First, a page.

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  • What happens when a woman is raped, but police don't believe her, and even charge her with false reporting? That's the premise behind "Unbelievable," a Netflix series that premieres Friday. The series is based on a Pulitzer Prize-winning investigation by ProPublica called, "An Unbelievable Story of Rape." T. Christian Miller co-wrote the article in 2015, with Ken Armstrong, a reporter at The Marshall Project, which covers criminal justice. Their story includes top notice police work in Colorado, which was critical to the arrest of a serial rapist. Colorado Matters spoke with T. Christian Miller when his report was first published.
  • The authors of The Denver Accord call it "an evidence-based road map to reduce gun violence in the United States." Devin Hughes is the founder of GVPedia, short for "Gun Violence Pedia." It's behind the accord. He spoke with Colorado Matters host Ryan Warner about this issue.
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  • Governor Jared Polis has pledged to power Colorado on 100% renewable energy. And, the state's largest utility, Xcel Energy, has set a goal of providing only carbon-free power. That leaves the door open to a number of non-renewable, yet carbon-free energy sources, including nuclear power.
    Gary Wiederspoon has worked at the former nuclear power plant, Fort St. Vrain since 1984. He shows off his name badge in front of the building in Platteville, Colo.Gary Wiederspoon has worked at the former nuclear power plant, Fort St. Vrain since 1984. He shows off his name badge in front of the building in Platteville, Colo.
  • Cruising down Federal Boulevard in Denver is a tradition that dates back decades. Now, cruisers plan to make a cultural statement by holding a formal celebration that even got a city proclamation. Denverite's Esteban Hernandez has been reporting on what's led up to this event.
    Ben Chavez gives a guy a ride in his Cadillac around the Twin Lakes block where he lived as a kid. Aug. 14, 2019.Ben Chavez gives a guy a ride in his Cadillac around the Twin Lakes block where he lived as a kid. Aug. 14, 2019.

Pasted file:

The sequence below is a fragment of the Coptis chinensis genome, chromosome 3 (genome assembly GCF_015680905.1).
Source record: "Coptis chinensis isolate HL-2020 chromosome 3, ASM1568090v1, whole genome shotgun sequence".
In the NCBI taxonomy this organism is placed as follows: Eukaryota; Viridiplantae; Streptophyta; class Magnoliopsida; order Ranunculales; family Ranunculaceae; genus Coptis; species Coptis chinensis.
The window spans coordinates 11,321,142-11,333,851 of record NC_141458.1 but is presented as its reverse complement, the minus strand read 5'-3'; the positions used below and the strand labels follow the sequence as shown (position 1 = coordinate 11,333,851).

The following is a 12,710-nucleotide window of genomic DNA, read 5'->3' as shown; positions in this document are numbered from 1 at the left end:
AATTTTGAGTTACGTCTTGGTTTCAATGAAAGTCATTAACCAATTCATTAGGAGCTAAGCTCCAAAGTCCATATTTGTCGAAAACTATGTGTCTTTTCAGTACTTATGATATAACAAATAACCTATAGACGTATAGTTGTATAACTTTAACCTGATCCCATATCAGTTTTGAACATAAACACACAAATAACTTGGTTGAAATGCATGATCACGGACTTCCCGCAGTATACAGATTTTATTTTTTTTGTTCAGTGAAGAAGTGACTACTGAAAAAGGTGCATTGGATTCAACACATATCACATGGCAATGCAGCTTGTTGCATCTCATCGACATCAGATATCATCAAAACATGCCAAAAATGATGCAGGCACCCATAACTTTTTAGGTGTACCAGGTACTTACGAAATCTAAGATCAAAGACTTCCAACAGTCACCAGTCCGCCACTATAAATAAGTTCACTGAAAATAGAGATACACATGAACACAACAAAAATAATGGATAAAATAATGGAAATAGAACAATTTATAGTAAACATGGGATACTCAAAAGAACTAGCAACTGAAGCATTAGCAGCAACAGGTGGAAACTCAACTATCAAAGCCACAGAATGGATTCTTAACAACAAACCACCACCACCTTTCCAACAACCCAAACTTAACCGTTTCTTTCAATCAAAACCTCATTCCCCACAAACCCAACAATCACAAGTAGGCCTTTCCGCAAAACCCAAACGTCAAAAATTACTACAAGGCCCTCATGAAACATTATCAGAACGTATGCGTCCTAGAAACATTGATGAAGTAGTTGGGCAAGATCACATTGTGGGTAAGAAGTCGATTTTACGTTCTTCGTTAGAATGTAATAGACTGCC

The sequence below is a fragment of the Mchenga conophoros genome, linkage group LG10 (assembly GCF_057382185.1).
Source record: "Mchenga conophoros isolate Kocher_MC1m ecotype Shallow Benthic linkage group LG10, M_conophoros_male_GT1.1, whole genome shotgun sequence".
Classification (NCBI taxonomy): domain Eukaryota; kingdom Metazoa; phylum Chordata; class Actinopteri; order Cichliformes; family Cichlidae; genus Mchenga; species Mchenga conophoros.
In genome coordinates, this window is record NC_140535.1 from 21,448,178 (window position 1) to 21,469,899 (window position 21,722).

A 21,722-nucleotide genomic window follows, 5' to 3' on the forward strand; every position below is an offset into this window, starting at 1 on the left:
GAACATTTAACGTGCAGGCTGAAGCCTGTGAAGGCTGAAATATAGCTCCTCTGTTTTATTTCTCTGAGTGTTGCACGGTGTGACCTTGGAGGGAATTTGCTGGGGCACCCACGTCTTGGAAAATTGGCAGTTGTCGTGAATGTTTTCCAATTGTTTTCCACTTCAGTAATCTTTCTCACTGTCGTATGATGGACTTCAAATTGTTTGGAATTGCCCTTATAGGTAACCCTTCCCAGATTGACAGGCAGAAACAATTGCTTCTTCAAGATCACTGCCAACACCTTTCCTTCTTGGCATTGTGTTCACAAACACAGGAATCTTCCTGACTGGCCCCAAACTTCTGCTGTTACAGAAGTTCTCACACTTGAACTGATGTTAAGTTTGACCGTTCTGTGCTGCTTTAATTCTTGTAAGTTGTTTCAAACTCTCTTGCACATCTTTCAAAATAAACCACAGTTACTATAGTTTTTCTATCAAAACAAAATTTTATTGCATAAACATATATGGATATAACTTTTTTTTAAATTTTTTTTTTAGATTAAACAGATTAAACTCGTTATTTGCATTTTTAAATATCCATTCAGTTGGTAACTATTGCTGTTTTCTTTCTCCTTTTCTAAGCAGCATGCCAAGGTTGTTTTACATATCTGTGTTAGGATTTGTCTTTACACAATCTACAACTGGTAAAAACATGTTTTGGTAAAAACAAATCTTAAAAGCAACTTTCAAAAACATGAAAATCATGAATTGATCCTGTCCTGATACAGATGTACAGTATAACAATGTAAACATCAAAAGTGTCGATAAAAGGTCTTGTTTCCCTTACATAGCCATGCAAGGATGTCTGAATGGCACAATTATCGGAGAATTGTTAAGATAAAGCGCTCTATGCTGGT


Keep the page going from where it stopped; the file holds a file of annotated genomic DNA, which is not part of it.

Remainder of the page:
• Just because a building withstands an earthquake doesn't mean it's safe to go back into, especially older buildings. Engineer Abbie Liel, of CU Boulder, is trying to solve this problem through retrofits. She recently received a grant from the National Institute of Standards and Technology to help make that happen.
    They're the "missing middle." People who can't afford to rent or buy in Denver and other parts of Colorado and people who can't find a place to live in the first place. What's the cause? And what are some solutions? Denverite's housing reporter Donna Bryson gathered a panel to get perspective. This is an excerpt of that panel discussion which was held in front of an audience in the Curious Theatre in Denver.They're the "missing middle." People who can't afford to rent or buy in Denver and other parts of Colorado and people who can't find a place to live in the first place. What's the cause? And what are some solutions? Denverite's housing reporter Donna Bryson gathered a panel to get perspective. This is an excerpt of that panel discussion which was held in front of an audience in the Curious Theatre in Denver.
  • The investigation into the fatal police shooting of an African-American teen in Colorado Springs continues to raise questions about what happened. The autopsy report shows 19-year-old De'Von Baily was shot three times in the back as he ran from officers, and once in the back of the arm. On Thursday, the police department released body camera footage of that foot chase and shooting. CPR's Southern Colorado reporter Dan Boyce updates the case. Then, it's up to the District Attorney to decide whether any officers should be charged. For perspective on what goes into that kind of decision, Mitch Morrissey is here with us. He was Denver's elected District Attorney for 12 years, and spent a total of 34 years in the DA's office.
    De'von Bailey Police Shooting Memorial Mourners Colorado SpringsDe'von Bailey Police Shooting Memorial Mourners Colorado Springs
  • A vigil to honor those killed on the roads will be held Wednesday in Denver. Not just cyclists and pedestrians will be remembered, but motorists and bikers as well. Jack Todd of Bicycle Colorado speaks to Colorado Matters ahead of the event about the challenges and dynamics of safety on the roads.
    <p>Bike commuters in Denver June 12, 2019.</p>
<p>Bike commuters in Denver June 12, 2019.</p>
  • People have a lot of good intentions when it comes to wildlife. But when people try to help a wild animal, they often end up doing more harm than good. Sometimes the interaction erodes the animal’s natural fear of humans. Other times it puts the animal’s life at risk directly.
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  • Life in Hong Kong is changing fast. So fast that a Colorado man says he barely recognizes it, despite living there for nearly 20 years. His main concern, which is shared by many in Hong Kong, is that China is taking away its independence. He was there for one of the recent protests.
    2019 demonstrations in Hong Kong2019 demonstrations in Hong Kong
  • The Red Cross is offering first responder training to faith leaders, who often provide spiritual and physical care after disasters.